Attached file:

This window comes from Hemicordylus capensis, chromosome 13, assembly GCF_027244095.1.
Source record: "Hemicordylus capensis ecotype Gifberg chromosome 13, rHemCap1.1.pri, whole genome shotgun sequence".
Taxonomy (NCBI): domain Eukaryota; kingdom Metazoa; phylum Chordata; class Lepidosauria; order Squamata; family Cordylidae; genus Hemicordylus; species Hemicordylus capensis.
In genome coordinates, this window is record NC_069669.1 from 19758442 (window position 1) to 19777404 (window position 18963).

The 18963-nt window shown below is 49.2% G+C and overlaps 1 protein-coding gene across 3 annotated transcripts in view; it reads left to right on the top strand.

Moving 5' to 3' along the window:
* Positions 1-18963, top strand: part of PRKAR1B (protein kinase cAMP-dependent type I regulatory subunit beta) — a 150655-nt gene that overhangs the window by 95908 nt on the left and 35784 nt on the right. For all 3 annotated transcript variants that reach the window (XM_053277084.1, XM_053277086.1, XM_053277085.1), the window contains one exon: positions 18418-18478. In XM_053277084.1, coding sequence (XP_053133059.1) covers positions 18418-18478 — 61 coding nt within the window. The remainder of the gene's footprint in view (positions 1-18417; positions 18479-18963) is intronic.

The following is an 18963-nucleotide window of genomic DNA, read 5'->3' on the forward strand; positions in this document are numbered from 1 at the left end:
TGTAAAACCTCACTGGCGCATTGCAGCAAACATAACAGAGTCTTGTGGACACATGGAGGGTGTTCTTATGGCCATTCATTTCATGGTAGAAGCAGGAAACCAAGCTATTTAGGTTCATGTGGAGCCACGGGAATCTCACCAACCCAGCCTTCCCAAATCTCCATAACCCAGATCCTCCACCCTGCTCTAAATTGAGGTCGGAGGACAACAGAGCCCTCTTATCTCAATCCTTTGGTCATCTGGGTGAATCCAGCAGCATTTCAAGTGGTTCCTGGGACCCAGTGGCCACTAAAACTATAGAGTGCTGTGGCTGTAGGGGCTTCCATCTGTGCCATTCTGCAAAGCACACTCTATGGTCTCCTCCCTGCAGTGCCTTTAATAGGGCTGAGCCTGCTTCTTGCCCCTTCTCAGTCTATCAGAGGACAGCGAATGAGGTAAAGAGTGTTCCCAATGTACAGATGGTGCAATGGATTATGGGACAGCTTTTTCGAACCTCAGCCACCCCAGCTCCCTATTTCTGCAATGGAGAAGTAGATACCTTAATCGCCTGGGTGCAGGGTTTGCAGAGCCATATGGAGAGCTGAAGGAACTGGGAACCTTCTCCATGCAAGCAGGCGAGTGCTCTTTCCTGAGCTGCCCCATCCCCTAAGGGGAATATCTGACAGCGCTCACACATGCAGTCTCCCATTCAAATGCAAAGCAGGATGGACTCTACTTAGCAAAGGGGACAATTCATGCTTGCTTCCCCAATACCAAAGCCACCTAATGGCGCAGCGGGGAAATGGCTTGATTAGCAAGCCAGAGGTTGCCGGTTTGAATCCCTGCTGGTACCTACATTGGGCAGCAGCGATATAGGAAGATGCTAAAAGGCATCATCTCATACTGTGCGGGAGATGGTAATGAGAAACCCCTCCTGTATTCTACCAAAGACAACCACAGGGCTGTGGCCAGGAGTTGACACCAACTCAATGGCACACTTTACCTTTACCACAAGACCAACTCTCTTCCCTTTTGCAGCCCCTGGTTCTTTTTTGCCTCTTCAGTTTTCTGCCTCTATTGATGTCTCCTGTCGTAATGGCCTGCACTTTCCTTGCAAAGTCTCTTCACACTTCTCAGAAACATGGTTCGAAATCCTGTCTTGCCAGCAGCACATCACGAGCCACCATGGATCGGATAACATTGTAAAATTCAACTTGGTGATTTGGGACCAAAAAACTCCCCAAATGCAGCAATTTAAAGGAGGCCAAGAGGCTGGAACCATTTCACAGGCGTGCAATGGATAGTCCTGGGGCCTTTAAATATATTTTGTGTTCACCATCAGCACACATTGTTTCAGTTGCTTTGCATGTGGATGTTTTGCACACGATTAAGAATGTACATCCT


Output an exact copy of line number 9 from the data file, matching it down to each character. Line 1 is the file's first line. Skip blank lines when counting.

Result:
TGTAAAACCTCACTGGCGCATTGCAGCAAACATAACAGAGTCTTGTGGACACATGGAGGGTGTTCTTATGGCCATTCATTTCATGGTAGAAGCAGGAAACCAAGCTATTTAGGTTCATGTGGAGCCACGGGAATCTCACCAACCCAGCCTTCCCAAATCTCCATAACCCAGATCCTCCACCCTGCTCTAAATTGAGGTCGGAGGACAACAGAGCCCTCTTATCTCAATCCTTTGGTCATCTGGGTGAATCCAGCAGCATTTCAAGTGGTTCCTGGGACCCAGTGGCCACTAAAACTATAGAGTGCTGTGGCTGTAGGGGCTTCCATCTGTGCCATTCTGCAAAGCACACTCTATGGTCTCCTCCCTGCAGTGCCTTTAATAGGGCTGAGCCTGCTTCTTGCCCCTTCTCAGTCTATCAGAGGACAGCGAATGAGGTAAAGAGTGTTCCCAATGTACAGATGGTGCAATGGATTATGGGACAGCTTTTTCGAACCTCAGCCACCCCAGCTCCCTATTTCTGCAATGGAGAAGTAGATACCTTAATCGCCTGGGTGCAGGGTTTGCAGAGCCATATGGAGAGCTGAAGGAACTGGGAACCTTCTCCATGCAAGCAGGCGAGTGCTCTTTCCTGAGCTGCCCCATCCCCTAAGGGGAATATCTGACAGCGCTCACACATGCAGTCTCCCATTCAAATGCAAAGCAGGATGGACTCTACTTAGCAAAGGGGACAATTCATGCTTGCTTCCCCAATACCAAAGCCACCTAATGGCGCAGCGGGGAAATGGCTTGATTAGCAAGCCAGAGGTTGCCGGTTTGAATCCCTGCTGGTACCTACATTGGGCAGCAGCGATATAGGAAGATGCTAAAAGGCATCATCTCATACTGTGCGGGAGATGGTAATGAGAAACCCCTCCTGTATTCTACCAAAGACAACCACAGGGCTGTGGCCAGGAGTTGACACCAACTCAATGGCACACTTTACCTTTACCACAAGACCAACTCTCTTCCCTTTTGCAGCCCCTGGTTCTTTTTTGCCTCTTCAGTTTTCTGCCTCTATTGATGTCTCCTGTCGTAATGGCCTGCACTTTCCTTGCAAAGTCTCTTCACACTTCTCAGAAACATGGTTCGAAATCCTGTCTTGCCAGCAGCACATCACGAGCCACCATGGATCGGATAACATTGTAAAATTCAACTTGGTGATTTGGGACCAAAAAACTCCCCAAATGCAGCAATTTAAAGGAGGCCAAGAGGCTGGAACCATTTCACAGGCGTGCAATGGATAGTCCTGGGGCCTTTAAATATATTTTGTGTTCACCATCAGCACACATTGTTTCAGTTGCTTTGCATGTGGATGTTTTGCACACGATTAAGAATGTACATCCT